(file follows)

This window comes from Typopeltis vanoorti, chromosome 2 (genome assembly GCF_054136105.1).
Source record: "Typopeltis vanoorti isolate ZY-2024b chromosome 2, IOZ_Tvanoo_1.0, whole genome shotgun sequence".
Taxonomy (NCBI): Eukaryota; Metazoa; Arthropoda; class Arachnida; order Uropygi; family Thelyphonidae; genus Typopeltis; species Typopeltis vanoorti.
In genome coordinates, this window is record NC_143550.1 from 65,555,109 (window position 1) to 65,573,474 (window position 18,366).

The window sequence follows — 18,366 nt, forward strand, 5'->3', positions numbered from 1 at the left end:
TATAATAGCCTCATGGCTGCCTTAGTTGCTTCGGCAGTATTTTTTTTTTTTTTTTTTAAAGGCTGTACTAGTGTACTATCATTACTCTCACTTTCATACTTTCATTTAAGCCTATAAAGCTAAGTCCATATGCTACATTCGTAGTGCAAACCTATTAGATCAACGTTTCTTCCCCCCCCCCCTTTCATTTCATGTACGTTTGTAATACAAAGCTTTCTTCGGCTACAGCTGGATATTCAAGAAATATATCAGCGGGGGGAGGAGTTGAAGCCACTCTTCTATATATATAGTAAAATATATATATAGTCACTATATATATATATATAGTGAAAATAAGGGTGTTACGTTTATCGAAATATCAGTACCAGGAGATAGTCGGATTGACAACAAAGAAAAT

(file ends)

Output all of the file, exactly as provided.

This window comes from Typopeltis vanoorti, chromosome 2 (genome assembly GCF_054136105.1).
Source record: "Typopeltis vanoorti isolate ZY-2024b chromosome 2, IOZ_Tvanoo_1.0, whole genome shotgun sequence".
Taxonomy (NCBI): Eukaryota; Metazoa; Arthropoda; class Arachnida; order Uropygi; family Thelyphonidae; genus Typopeltis; species Typopeltis vanoorti.
In genome coordinates, this window is record NC_143550.1 from 65,555,109 (window position 1) to 65,573,474 (window position 18,366).

The window sequence follows — 18,366 nt, forward strand, 5'->3', positions numbered from 1 at the left end:
TATAATAGCCTCATGGCTGCCTTAGTTGCTTCGGCAGTATTTTTTTTTTTTTTTTTTAAAGGCTGTACTAGTGTACTATCATTACTCTCACTTTCATACTTTCATTTAAGCCTATAAAGCTAAGTCCATATGCTACATTCGTAGTGCAAACCTATTAGATCAACGTTTCTTCCCCCCCCCCCTTTCATTTCATGTACGTTTGTAATACAAAGCTTTCTTCGGCTACAGCTGGATATTCAAGAAATATATCAGCGGGGGGAGGAGTTGAAGCCACTCTTCTATATATATAGTAAAATATATATATAGTCACTATATATATATATATAGTGAAAATAAGGGTGTTACGTTTATCGAAATATCAGTACCAGGAGATAGTCGGATTGACAACAAAGAAAAT